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Hacienda Fina – A Villa in North West La Palma

Hacienda is a group of 5 villas on the North West of the island of La Palma in the Canaries. At 4,333ft owned by Thomas Frietag. At this height you are sandwiched between two inversion layers meaning that a large number of nights tend to be clear at around 240 per year. Having just completed our first trip to one of the villas I can attest to all the nights we stayed being clear and the seeing excellent. Given this is the beginning of November it bodes well for the rest off the year. 

Calima. As always with the Canary islands you do have a risk of calima, Sahara sand high in the atmosphere, when you travel to all the islands. The dust tends to be more prevalent in the summer months when you are afforded less clouds, whilst during the winter there is much less chance of calima but an increased chance of cloud. On arrival for myself and my society friend Alan Lorrain the calima was slightly present when we arrived, however it only interfered with wide field stars cape astrophotography, not at all for visual and hardly at all for deep sky astrophotography. It cleared by night 4 on this particular trip, so we were happy with this as a result.

Location is everything and needs to be balanced with cost, suitability for all astronomers and other activities that one might want to partake in whilst there. This expedition was made up of two astronomers and we both have a passion fo hiking along with astrophotography and visual. We had heard that the North West of the island was a good compromise for not driving up and down the mountain each night and observing by the roadside, but still being clear enough to perform astronomy.  Whilst the nights were indeed clear, the days tended to be clouded and foggy where the cloud would form and come up and engulf the finca. That said, with clockwork precision the cloud would descend to a low altitude by 6:30pm allowing a full view of the night sky.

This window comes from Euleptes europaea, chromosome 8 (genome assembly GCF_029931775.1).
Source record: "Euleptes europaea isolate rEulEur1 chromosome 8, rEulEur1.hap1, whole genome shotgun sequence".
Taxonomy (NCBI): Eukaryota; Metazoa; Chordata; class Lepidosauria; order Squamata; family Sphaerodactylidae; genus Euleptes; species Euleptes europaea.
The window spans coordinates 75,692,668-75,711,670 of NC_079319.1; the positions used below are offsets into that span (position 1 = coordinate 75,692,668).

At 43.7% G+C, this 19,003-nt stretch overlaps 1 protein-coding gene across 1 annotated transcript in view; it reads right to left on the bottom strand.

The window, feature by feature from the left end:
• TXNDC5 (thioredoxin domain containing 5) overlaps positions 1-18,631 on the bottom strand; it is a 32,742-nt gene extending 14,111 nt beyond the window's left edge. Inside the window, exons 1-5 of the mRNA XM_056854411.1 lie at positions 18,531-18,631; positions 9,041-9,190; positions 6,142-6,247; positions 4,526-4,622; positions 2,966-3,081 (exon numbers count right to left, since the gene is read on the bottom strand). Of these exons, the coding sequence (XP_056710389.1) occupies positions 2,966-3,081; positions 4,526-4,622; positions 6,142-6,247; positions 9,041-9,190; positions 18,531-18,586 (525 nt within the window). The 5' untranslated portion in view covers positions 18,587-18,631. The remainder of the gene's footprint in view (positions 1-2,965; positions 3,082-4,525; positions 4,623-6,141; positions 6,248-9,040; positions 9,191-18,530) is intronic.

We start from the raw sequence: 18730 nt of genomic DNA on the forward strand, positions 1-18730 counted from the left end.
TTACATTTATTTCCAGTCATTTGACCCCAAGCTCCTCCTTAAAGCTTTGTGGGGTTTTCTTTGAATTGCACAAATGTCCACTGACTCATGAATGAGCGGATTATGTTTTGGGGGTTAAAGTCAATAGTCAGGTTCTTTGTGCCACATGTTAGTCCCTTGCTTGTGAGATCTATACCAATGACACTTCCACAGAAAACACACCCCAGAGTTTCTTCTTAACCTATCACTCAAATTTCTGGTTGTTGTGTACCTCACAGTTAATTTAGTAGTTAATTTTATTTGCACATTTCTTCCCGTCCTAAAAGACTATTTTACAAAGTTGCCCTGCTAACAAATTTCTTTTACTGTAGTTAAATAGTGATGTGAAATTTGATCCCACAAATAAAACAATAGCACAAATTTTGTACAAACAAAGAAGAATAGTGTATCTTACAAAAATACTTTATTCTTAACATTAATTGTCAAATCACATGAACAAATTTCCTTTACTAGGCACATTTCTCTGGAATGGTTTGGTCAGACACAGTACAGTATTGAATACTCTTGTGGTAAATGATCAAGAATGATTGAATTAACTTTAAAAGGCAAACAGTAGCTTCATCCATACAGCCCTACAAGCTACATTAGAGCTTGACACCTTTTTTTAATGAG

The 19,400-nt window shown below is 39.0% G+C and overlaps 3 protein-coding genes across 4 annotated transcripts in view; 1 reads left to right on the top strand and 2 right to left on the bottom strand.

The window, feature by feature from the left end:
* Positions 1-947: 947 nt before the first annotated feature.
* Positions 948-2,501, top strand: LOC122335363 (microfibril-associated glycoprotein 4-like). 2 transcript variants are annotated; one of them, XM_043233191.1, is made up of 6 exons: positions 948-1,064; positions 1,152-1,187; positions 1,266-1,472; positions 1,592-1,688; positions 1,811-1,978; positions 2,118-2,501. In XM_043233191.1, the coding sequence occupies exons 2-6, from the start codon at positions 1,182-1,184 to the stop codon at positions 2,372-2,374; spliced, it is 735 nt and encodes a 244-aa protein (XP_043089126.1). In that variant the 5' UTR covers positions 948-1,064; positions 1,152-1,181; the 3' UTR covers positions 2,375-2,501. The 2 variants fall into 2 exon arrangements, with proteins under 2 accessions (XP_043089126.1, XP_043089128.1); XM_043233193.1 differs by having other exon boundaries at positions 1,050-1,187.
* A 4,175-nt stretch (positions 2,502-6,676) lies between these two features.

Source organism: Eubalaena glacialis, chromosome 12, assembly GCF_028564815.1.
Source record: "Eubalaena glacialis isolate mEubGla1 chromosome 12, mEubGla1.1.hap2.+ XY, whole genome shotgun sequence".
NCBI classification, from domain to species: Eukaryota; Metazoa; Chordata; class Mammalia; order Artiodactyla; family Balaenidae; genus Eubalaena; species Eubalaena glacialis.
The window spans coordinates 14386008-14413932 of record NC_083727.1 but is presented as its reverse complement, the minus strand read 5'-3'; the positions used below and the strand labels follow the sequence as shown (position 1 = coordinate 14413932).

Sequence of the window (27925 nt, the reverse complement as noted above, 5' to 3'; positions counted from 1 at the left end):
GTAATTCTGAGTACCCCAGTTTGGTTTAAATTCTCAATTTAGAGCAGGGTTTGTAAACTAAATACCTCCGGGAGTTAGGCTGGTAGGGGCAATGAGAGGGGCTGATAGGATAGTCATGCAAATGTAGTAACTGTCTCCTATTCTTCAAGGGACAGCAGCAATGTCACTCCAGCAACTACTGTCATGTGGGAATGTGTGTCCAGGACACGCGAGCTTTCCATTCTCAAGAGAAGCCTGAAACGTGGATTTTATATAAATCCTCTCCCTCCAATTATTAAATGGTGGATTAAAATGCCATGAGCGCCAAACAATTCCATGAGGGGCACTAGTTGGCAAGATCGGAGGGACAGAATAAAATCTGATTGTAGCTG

Lighting pollution is an essential factor in any trip and Christian who looked after us during our stay was very accommodating. Whilst there were lights around the pool, along the path and by the water fountain, Christian kindly changed the timer to turn these off for us at 9pm each night. This single act plunged us into total darkness each evening allowing light free access to the heavens above. 

So what was the accommodation like? Well we stayed in the villa El Sitio. Built into the rock face itself this beautifully sculpted villa was a balance of function and art. Individual artwork adorned the walls along with a wide us of copper through the building creating a warm homely feeling especially at sunset. The tranquility of the site and accommodation would be hard to match if you enjoy quiet and seclusion. the functionality of the accommodation provided a double bed in the bedroom and a sofa bed in the lounge/kitchen area which suited us fine. There were showers inside and out, a sauna (although we did not use it) lovely kitchen, dinning area inside and dinning area outside.

Observing areas were many at this property. I observed from outside the main bedroom for three evenings, three times from by the pool area and a single time from the top of the mountain and the new but unfinished visitors centre. Each location has its own merits in terms of horizon, humidity or access. Inn terms of humidity there was a lot of dew most evenings at this altitude, something that is a tradeoff with driving the 25 minutes up the mountain to the visitors centre.

Overall it has to be said this was a lovely astronomy holiday intersecting with hiking. We both enjoyed our 3-6 hours observing but also waking early enough to take in the refreshing walks on offer. After observing at the side of the road all night at the top of La Palma and Tenerife, observing from the MONS telescope and travelling down to the H!0 near both Santa Cruz in La Palma and Puerto de la Cruz in Tenerife, this has to be the best compromise of them all and I would thoroughly recommend it.